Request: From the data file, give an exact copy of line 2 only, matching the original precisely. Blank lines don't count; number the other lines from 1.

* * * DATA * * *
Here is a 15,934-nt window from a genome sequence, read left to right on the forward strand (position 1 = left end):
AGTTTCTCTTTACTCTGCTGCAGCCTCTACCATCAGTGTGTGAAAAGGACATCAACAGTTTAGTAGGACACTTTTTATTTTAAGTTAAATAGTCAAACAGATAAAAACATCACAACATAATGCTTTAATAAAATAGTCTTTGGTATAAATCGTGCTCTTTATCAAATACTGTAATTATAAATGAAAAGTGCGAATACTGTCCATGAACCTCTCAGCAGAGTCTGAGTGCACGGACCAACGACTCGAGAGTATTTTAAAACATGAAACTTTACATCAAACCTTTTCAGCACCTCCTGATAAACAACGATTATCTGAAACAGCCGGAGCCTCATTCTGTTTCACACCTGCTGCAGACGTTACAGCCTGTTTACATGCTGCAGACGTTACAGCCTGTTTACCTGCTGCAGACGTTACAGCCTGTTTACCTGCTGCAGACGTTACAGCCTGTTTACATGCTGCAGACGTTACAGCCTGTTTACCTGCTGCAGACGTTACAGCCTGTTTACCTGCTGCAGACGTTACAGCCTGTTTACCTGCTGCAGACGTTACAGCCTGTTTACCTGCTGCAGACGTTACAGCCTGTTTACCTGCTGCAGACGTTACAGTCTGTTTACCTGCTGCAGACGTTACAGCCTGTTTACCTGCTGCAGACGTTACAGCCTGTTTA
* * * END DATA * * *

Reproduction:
AGTTTCTCTTTACTCTGCTGCAGCCTCTACCATCAGTGTGTGAAAAGGACATCAACAGTTTAGTAGGACACTTTTTATTTTAAGTTAAATAGTCAAACAGATAAAAACATCACAACATAATGCTTTAATAAAATAGTCTTTGGTATAAATCGTGCTCTTTATCAAATACTGTAATTATAAATGAAAAGTGCGAATACTGTCCATGAACCTCTCAGCAGAGTCTGAGTGCACGGACCAACGACTCGAGAGTATTTTAAAACATGAAACTTTACATCAAACCTTTTCAGCACCTCCTGATAAACAACGATTATCTGAAACAGCCGGAGCCTCATTCTGTTTCACACCTGCTGCAGACGTTACAGCCTGTTTACATGCTGCAGACGTTACAGCCTGTTTACCTGCTGCAGACGTTACAGCCTGTTTACCTGCTGCAGACGTTACAGCCTGTTTACATGCTGCAGACGTTACAGCCTGTTTACCTGCTGCAGACGTTACAGCCTGTTTACCTGCTGCAGACGTTACAGCCTGTTTACCTGCTGCAGACGTTACAGCCTGTTTACCTGCTGCAGACGTTACAGCCTGTTTACCTGCTGCAGACGTTACAGTCTGTTTACCTGCTGCAGACGTTACAGCCTGTTTACCTGCTGCAGACGTTACAGCCTGTTTA